For many St. Louisans, the big red bow and ribbon going up around the James S. McDonnell Planetarium symbolizes the official start of the holiday season.

What many people don’t know about this tradition is that it actually began as a prank. On December 17, 1966, 15 to 20 students from the Washington University in St. Louis School of Architecture climbed onto the Planetarium’s curved roof and placed a ribbon and bow that stretched around the building.

A sign tied on a handrail was also left with the words “Merry Christmas St. Louis. Washington University School of Architecture.”

The bow received such a positive reaction from the community that the bow now appears each year as a holiday tradition.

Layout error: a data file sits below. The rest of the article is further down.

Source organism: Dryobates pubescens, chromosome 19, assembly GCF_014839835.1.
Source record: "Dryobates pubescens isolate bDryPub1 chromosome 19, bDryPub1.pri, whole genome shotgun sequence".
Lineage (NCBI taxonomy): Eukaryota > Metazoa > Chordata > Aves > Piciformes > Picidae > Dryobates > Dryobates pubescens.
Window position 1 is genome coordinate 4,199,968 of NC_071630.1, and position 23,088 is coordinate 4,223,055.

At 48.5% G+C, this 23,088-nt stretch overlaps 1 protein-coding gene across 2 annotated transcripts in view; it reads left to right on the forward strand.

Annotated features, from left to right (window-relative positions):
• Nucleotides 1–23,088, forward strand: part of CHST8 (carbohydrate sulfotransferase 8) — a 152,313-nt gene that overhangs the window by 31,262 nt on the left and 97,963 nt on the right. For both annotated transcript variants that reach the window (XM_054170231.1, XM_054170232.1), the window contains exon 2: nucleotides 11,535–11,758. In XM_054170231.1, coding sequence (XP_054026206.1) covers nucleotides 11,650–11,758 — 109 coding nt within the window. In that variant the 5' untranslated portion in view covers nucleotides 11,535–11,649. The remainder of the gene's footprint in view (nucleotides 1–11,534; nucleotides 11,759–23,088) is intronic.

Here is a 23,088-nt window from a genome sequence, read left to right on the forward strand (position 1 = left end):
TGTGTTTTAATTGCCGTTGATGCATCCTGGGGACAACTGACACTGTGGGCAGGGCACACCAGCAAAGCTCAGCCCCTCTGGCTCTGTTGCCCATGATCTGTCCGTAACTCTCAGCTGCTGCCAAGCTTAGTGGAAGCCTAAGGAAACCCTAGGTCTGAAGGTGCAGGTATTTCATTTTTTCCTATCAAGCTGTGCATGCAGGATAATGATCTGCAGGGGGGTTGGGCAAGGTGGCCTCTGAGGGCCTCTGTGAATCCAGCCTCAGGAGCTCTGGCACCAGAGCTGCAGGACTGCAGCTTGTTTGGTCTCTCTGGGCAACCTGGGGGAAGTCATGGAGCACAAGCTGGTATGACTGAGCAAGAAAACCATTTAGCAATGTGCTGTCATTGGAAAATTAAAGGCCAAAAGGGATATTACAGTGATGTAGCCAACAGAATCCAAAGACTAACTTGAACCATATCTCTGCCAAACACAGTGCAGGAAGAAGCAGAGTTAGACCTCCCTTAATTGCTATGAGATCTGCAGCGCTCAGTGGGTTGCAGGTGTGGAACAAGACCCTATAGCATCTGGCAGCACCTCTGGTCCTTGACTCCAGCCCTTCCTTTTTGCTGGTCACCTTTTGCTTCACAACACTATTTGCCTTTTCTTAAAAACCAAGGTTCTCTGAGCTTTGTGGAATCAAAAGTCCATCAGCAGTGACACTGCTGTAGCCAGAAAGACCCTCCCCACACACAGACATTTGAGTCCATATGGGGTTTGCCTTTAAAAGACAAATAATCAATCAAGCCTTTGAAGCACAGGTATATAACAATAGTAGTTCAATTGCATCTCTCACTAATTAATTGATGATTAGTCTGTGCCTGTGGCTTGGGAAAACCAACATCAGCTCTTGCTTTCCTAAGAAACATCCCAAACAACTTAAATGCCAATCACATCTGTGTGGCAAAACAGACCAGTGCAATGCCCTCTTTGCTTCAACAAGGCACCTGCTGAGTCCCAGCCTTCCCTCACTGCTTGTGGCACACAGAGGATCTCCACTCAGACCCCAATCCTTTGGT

Photo credit: 1966 Planetarium Bow – St. Louis Post-Dispatch Archives. Aerial photos – stl_from_above.

Putting up the bow and ribbon each year

The red bow and ribbon has gone up every year, except one year for renovations, since the prank in 1966. The current ribbon is four-to-five-feet with a bow about 20 feet wide and takes about four to five hours to put up.

The bow and ribbon goes up just before Thanksgiving and is removed around the first or second week of January, depending on the weather.

See a time-lapse video below of how the bow and ribbon are installed each year.